Since a settlement is commonly less than the cost of potential trial proceedings, most companies prefer to negotiate a settlement with the respective agencies. However, the cost of a non-compliance allegation can be significant. In some cases, these amounts exceed the annual revenue of the affected facilities.
Responding to a Non-Compliance Allegation
The following are recommendations to consider when analyzing and responding
to allegations of non-compliance and agency notices.
Consider engaging legal counsel and technical support.
Some elements of the non-compliance negotiations may be streamlined by engaging legal counsel and technical support.Examples of legal counsel support include:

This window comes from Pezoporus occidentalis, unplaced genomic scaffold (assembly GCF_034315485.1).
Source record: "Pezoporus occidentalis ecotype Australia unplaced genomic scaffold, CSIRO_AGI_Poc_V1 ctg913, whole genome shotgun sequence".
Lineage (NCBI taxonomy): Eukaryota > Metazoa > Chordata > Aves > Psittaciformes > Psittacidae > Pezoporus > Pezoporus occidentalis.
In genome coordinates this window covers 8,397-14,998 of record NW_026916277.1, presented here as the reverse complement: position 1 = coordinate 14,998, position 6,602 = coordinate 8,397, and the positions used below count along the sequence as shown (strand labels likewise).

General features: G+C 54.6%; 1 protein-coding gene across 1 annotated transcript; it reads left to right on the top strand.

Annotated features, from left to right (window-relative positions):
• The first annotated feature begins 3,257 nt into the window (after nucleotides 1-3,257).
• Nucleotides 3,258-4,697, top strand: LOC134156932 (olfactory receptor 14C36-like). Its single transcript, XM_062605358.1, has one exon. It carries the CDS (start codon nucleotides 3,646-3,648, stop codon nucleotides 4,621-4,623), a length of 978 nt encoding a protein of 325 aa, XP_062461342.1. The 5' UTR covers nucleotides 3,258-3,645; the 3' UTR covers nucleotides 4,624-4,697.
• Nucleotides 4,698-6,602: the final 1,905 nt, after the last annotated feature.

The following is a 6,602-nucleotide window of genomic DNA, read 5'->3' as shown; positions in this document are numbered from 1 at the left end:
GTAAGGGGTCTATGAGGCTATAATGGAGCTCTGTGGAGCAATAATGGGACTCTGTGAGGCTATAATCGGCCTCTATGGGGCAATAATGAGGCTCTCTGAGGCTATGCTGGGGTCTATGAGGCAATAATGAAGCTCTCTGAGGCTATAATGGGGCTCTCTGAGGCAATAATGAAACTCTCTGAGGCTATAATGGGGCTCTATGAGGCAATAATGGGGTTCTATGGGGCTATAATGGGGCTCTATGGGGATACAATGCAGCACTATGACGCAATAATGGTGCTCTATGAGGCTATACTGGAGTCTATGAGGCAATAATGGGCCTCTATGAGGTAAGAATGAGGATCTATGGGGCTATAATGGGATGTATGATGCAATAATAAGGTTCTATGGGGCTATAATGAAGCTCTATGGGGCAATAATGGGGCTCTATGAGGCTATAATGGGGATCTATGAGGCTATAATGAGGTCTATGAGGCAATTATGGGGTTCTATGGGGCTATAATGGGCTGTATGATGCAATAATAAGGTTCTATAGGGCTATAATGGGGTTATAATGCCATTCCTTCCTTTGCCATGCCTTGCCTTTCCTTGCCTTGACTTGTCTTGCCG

- Ability to retrieve penalty calculations worksheets from the agency (which in some cases may be deemed confidential)
- Ability to negotiate rule and statute requirements
Examples of technical support include:
- Expedited compilation and review of facility data, permits, retroactive applicability/ inapplicability assessments, etc., allowing facility staff to maintain focus on day-to-day operations
- Air dispersion modeling (discussed later in more detail)
- Revision of air quality permits to incorporate additional operational flexibility, refined compliance provisions, or expanded allowable emissions
- Analysis of potential Supplemental Environmental Projects (SEPs) including feasibility, costs, schedules, and deliverables
- Quick responses to stakeholders questions and comments as well as agency requests
Ask for the supporting documentation if it was not provided.